Jerry Seinfeld Explains Being Funny

Jerry Seinfeld

“To a guy like me, a laugh is full of information. The timbre of it, the shape of it, the length of it – there’s so much information in a laugh. A lot of times, you could play me just the laughs from my set and I could tell you, from the laugh, what the joke was. Because they match.”

These Artists (May) Own The Moon

Moonlight Leonid Tishkov

“With nations hamstrung from competing, this would inevitably lead to private companies holding power over national governments. This situation has emboldened a group of artists to trump everyone and claim the moon for themselves.”

Tribute Bands: How And Why?

Bootleg Beatles at the Brighton Centre

“While artists performing others’ songs is as old as pop and rock itself, over the past couple of decades the faithful reinterpretation of earlier groups’ repertoires, looks and quirks, even appropriately-accented onstage chat, has become big business and a process whereby the greats of the past are presented to new generations of fans.”

Robert Indiana’s Career Was Made, And Ruined, By LOVE

Screen Shot 2014-01-05 at 7.58.14 PM

“In 1968, Manhattan’s Museum of Modern Art bought a painting called LOVE — and made artist Robert Indiana famous. It became a sculpture, a stamp, greeting cards. And it obliterated the rest of Indiana’s career. The artist has been pretty much ignored by the art world for the past few decades.”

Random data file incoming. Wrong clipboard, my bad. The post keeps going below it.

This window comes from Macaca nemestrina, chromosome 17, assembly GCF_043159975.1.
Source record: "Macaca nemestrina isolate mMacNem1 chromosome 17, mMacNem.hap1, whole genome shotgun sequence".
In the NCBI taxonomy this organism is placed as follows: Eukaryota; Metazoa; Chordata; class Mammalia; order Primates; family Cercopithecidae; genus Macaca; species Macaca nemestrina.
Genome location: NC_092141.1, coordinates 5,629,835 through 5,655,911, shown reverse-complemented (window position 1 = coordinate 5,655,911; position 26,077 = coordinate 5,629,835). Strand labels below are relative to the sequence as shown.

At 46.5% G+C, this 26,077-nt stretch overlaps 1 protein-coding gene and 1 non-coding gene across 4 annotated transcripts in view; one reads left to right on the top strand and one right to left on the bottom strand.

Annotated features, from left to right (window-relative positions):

Blood Is In At The Theatre, But Making Blood Is The Fun Part?

Screen Shot 2014-01-05 at 7.28.19 AM

“I special order blood, build pneumatic delivery systems, cobble together elaborate systems of bags and tubes and valves from medical, veterinary, cooking, and industrial parts to solve simple stage moments that need to look effortless but are exceptionally complicated theatrical moments.”

The Globe Gets A Companion Indoor Theatre, Lit By Candles


“It’s not a reconstruction of one particular theatre – it’s an archetype of the kind of indoor spaces in which the late romances of Shakespeare, the dark revenge plays of John Webster and the satirical city comedies of Ben Jonson would have been performed.”